By Lincoln Arneal
When the Casper, Wyoming, recreational league volleyball season started for Ann (Garrett) Zespy last season, she received some bad news.
Her intramural team was being relegated down a section. That didn’t, however, deter the team of sexagenarians from playing mostly younger teams.
“Last year, we got moved down one more section because we’re all older,” Zespy said. “I said, ‘Well, if I’m upright, yeah, I’d like to still play if you still want me.’ It’s a lot of fun.”
Zespy’s volleyball career began at Lewiston Consolidated High School in Wyoming before she played at Nebraska for three years. She was a junior outside hitter on the 1974 Nebraska volleyball team, the first team to play as part of the NU Athletic Department and receive scholarships.
Her Husker career ended after her junior season when she left Nebraska to attend a radiology program in Omaha. She said a chemistry class stood between her and a job as a medical technician, but she decided to wrap up her playing days and enter the real world.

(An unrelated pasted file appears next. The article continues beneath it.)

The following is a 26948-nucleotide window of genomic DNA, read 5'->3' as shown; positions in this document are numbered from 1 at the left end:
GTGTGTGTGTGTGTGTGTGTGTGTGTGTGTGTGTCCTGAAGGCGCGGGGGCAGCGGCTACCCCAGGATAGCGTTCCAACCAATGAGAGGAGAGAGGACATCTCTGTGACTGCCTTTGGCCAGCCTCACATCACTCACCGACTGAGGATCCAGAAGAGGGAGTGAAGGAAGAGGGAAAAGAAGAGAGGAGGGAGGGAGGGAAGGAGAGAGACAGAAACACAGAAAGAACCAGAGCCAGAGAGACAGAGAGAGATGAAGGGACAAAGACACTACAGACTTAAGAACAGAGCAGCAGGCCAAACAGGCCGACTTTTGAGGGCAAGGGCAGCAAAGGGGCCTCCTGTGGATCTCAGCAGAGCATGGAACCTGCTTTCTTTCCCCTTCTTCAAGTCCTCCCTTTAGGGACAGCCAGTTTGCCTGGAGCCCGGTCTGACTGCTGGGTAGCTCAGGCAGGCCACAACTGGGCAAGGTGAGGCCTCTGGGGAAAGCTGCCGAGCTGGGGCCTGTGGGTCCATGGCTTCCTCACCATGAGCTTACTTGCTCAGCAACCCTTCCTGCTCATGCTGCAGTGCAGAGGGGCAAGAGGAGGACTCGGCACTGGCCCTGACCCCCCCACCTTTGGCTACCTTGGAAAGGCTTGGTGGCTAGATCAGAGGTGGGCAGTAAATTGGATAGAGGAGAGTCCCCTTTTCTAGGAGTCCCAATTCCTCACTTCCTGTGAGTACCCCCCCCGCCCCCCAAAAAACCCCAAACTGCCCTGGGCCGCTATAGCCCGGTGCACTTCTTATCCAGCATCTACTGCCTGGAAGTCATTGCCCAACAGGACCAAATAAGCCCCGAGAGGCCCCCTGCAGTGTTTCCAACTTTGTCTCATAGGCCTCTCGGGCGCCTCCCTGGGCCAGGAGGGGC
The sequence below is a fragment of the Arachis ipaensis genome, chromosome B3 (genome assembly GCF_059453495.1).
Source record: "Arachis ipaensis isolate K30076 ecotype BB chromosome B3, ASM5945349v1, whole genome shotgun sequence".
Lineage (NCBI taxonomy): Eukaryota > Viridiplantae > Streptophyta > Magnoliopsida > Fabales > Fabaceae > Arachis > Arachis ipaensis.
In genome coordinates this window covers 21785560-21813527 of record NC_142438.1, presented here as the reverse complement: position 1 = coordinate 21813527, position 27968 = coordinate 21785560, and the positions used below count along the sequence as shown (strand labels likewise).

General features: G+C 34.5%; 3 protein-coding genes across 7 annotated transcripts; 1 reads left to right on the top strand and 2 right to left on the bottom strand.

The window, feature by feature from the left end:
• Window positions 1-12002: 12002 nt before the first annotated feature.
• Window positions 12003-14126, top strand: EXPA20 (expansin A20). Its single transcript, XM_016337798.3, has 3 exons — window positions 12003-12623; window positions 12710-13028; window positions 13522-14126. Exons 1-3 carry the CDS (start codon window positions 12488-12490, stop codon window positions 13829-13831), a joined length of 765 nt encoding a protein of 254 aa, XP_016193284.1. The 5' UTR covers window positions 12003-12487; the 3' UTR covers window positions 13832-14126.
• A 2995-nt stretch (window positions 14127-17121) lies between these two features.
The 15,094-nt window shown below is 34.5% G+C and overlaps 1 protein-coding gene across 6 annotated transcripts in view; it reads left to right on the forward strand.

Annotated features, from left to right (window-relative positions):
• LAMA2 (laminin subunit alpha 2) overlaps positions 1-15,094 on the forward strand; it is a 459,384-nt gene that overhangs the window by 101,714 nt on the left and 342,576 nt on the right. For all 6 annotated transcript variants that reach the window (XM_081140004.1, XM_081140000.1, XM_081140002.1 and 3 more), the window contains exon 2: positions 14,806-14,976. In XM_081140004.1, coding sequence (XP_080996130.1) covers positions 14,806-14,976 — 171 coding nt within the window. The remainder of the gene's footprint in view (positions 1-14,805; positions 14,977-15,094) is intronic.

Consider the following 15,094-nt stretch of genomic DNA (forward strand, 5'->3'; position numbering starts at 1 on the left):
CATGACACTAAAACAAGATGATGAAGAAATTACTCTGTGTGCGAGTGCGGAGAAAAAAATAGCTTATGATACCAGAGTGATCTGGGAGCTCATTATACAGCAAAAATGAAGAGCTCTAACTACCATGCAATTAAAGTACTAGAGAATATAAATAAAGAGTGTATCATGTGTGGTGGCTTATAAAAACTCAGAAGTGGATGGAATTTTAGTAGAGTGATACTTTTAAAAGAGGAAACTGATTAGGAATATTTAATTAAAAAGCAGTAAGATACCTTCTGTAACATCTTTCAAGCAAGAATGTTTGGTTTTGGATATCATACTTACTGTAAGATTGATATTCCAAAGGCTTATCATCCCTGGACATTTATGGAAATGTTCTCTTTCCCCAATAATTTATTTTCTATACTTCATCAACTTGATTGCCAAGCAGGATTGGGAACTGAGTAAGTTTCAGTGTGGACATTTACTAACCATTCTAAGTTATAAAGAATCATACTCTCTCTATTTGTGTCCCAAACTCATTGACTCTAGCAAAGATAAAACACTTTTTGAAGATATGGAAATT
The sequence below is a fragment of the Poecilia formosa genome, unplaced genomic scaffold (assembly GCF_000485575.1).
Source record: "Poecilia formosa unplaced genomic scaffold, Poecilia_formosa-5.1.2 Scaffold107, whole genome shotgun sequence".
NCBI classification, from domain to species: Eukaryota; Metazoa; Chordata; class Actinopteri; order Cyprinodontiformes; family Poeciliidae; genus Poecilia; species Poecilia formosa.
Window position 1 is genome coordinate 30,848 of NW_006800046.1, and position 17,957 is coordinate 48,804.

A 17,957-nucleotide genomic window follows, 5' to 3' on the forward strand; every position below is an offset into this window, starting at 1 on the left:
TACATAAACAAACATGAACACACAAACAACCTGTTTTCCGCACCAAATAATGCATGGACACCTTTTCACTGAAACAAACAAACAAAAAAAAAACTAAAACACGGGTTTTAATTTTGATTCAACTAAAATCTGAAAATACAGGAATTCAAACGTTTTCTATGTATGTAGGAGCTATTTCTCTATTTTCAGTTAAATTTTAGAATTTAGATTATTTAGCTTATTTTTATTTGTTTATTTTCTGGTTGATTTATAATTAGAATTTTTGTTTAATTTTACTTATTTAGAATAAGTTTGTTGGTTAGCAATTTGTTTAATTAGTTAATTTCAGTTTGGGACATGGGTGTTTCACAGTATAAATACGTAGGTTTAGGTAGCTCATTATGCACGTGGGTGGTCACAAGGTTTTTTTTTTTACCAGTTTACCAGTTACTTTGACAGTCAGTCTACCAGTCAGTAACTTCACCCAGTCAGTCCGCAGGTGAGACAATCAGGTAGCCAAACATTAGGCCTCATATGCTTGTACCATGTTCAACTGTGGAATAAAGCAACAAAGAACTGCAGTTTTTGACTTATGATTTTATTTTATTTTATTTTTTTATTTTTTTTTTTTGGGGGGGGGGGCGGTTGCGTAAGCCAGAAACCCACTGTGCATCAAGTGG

“I knew I wasn’t going to do any more actual college, and I just needed to find a career,” Zespy said.
After finishing the hospital-based program in Omaha, Zespy eventually settled in Casper to build her career and family.
Because her career ended in 1974, Zespy and three seniors on that team – Cheryl (Nolte) Henry, Vicki (Ossenkop) Highstreet and Denise Stange – weren’t recognized as an official part of the Nebraska volleyball program.
The 1974 team was the first volleyball team to be supervised by the athletic department after Title IX moved women’s athletics from the physical education department. It also awarded scholarships for the first time to six players: Highstreet, Henry, Stange, juniors Laury (Harmon) Riley and Linda (Brown) Dutton and sophomore Susie Heiser.
Previously the athletic department recognized the 1975-76 academic year as the first year of the modern history of women’s athletics at Nebraska. The only difference between the two years was an increased budget ($60,000 to $132,000) and the hiring of Aleen Swofford as assistant athletic director to directly oversee women’s athletics and Jay Davis, a sports information director, who helped keep official records of the results of every match.